FDA clears next-gen tu­mor se­quenc­ing test from Memo­r­i­al Sloan Ket­ter­ing

The FDA on Wednes­day an­nounced it has cleared a next-gen­er­a­tion se­quenc­ing (NGS) test de­vel­oped by Memo­r­i­al Sloan Ket­ter­ing Can­cer Cen­ter that can de­tect 468 unique gene mu­ta­tions and oth­er mol­e­c­u­lar bio­mark­ers in a pa­tient’s tu­mor.

The test, re­ferred to as MSK-IM­PACT (In­te­grat­ed Mu­ta­tion Pro­fil­ing of Ac­tion­able Can­cer Tar­gets), was al­ready ap­proved for use with sam­ples from pa­tients in New York by the New York State De­part­ment of Health un­der its clin­i­cal lab­o­ra­to­ry eval­u­a­tion pro­gram.

In con­junc­tion with the an­nounce­ment, FDA al­so laid out a new frame­work for clear­ing NGS-based tu­mor pro­fil­ing tests based on rec­om­men­da­tions from ac­cred­it­ed third-par­ty re­view­ers, the first of which is NYS­DOH.

“The goal of al­low­ing NGS-based tu­mor pro­fil­ing tests to un­der­go re­view by ac­cred­it­ed third-par­ties is to re­duce the bur­den on test de­vel­op­ers and stream­line the reg­u­la­to­ry as­sess­ment of these types of in­no­v­a­tive prod­ucts,” FDA Com­mis­sion­er Scott Got­tlieb said.

FDA gained the au­thor­i­ty to ac­cred­it third-par­ty re­view­ers un­der the FDA Mod­ern­iza­tion Act to in­crease the ef­fi­cien­cy of re­views for cer­tain de­vices that re­quire a 510(k). The agency cur­rent­ly lists sev­en third-par­ty re­view­ers, in­clud­ing NYS­DOH, that are ac­cred­it­ed to re­view a wide range of Class I and Class II de­vices.

FDA al­so says it has clas­si­fied the IM­PACT test and oth­er NGS-based tu­mor pro­fil­ing tests as Class II de­vices and that lab­o­ra­to­ries that de­vel­op such tests will be able to sub­mit ap­pli­ca­tions to ei­ther FDA or NYS­DOH.

“Mov­ing for­ward, lab­o­ra­to­ries whose NGS-based tu­mor pro­fil­ing tests have been ap­proved by NYS­DOH do not need to sub­mit a sep­a­rate 510(k) ap­pli­ca­tion,” FDA said. Lab­o­ra­to­ries can in­stead for­ward their NYS­DOH ap­pli­ca­tion and the state’s re­view mem­o­ran­dum and rec­om­men­da­tion to FDA to re­ceive 510(k) clear­ance.

FDA re­viewed the IM­PACT test un­der its de no­vo path­way, through which spon­sors can re­quest that the agency clas­si­fy a low- to mod­er­ate-risk de­vice that has no legal­ly mar­ket­ed pred­i­cate de­vice as Class I or Class II.

For its re­view, FDA said it looked at in­for­ma­tion from MSK, in­clud­ing what was sub­mit­ted pre­vi­ous­ly to NYS­DOH “to in­form and ex­pe­dite” its de­ci­sion.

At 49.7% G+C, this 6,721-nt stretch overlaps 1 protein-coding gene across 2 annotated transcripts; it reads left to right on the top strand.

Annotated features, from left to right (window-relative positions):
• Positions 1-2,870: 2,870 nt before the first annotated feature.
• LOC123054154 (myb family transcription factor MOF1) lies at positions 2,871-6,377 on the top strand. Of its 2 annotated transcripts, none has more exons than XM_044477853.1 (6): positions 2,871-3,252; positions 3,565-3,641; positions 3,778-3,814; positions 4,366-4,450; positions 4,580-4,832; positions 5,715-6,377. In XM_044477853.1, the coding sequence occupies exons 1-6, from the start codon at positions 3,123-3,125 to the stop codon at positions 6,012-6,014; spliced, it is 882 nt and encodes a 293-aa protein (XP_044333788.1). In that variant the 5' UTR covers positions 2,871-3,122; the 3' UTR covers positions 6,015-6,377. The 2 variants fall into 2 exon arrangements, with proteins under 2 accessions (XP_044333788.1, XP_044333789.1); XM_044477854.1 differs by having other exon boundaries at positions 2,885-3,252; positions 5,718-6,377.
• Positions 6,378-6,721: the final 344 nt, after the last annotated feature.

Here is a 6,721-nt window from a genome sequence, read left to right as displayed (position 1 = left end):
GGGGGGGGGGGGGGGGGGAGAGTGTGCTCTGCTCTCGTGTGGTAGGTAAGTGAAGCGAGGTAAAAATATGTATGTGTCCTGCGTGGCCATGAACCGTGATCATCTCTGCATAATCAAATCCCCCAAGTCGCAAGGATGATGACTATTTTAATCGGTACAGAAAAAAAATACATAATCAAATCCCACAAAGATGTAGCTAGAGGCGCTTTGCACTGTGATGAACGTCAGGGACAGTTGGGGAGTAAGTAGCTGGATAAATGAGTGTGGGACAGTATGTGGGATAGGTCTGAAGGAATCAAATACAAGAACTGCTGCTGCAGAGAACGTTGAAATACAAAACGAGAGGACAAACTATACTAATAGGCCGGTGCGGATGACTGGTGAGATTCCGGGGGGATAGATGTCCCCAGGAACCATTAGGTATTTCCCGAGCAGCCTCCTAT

MSK-IM­PACT

The IM­PACT test works by com­par­ing a pa­tient’s tu­mor to a nor­mal tis­sue sam­ple to look for mu­ta­tions in 468 genes and oth­er bio­mark­ers linked to var­i­ous forms of can­cer.

FDA says the IM­PACT test is “high­ly ac­cu­rate” and can iden­ti­fy mu­ta­tions in more genes than any oth­er test it has re­viewed in the past.

How­ev­er, FDA says that while the re­sults of the test can pro­vide valu­able in­sights to pa­tients and physi­cians, its re­sults alone “are not con­clu­sive for choos­ing a cor­re­spond­ing treat­ment.”

As such, the test’s in­di­ca­tions for use state that “the test is in­tend­ed to pro­vide in­for­ma­tion on so­mat­ic mu­ta­tions (point mu­ta­tions and small in­ser­tions and dele­tions) and mi­crosatel­lite in­sta­bil­i­ty for use by qual­i­fied health care pro­fes­sion­als in ac­cor­dance with pro­fes­sion­al guide­lines, and is not con­clu­sive or pre­scrip­tive for la­beled use of any spe­cif­ic ther­a­peu­tic prod­uct.”


First pub­lished here. Reg­u­la­to­ry Fo­cus is the flag­ship on­line pub­li­ca­tion of the Reg­u­la­to­ry Af­fairs Pro­fes­sion­als So­ci­ety (RAPS), the largest glob­al or­ga­ni­za­tion of and for those in­volved with the reg­u­la­tion of health­care and re­lat­ed prod­ucts, in­clud­ing med­ical de­vices, phar­ma­ceu­ti­cals, bi­o­log­ics and nu­tri­tion­al prod­ucts. Email news@raps.org for more in­for­ma­tion.

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A $1B-plus drug stum­bles in­to an­oth­er big PhI­II set­back -- this time flunk­ing fu­til­i­ty test -- as FDA hold re­mains in ef­fect for Ipsen

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UP­DAT­ED: FDA’s golodirsen CRL: Sarep­ta’s Duchenne drugs are dan­ger­ous to pa­tients, of­fer­ing on­ly a small ben­e­fit. And where's that con­fir­ma­to­ry tri­al?

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He went on to assure everyone that he hadn’t misrepresented the CRL.

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Sickle cell disease (SCD), which encompasses a group of inherited red blood cell disorders that typically afflict those of African ancestry, impacts hemoglobin — and is characterized by episodes of searing pain as well as organ damage.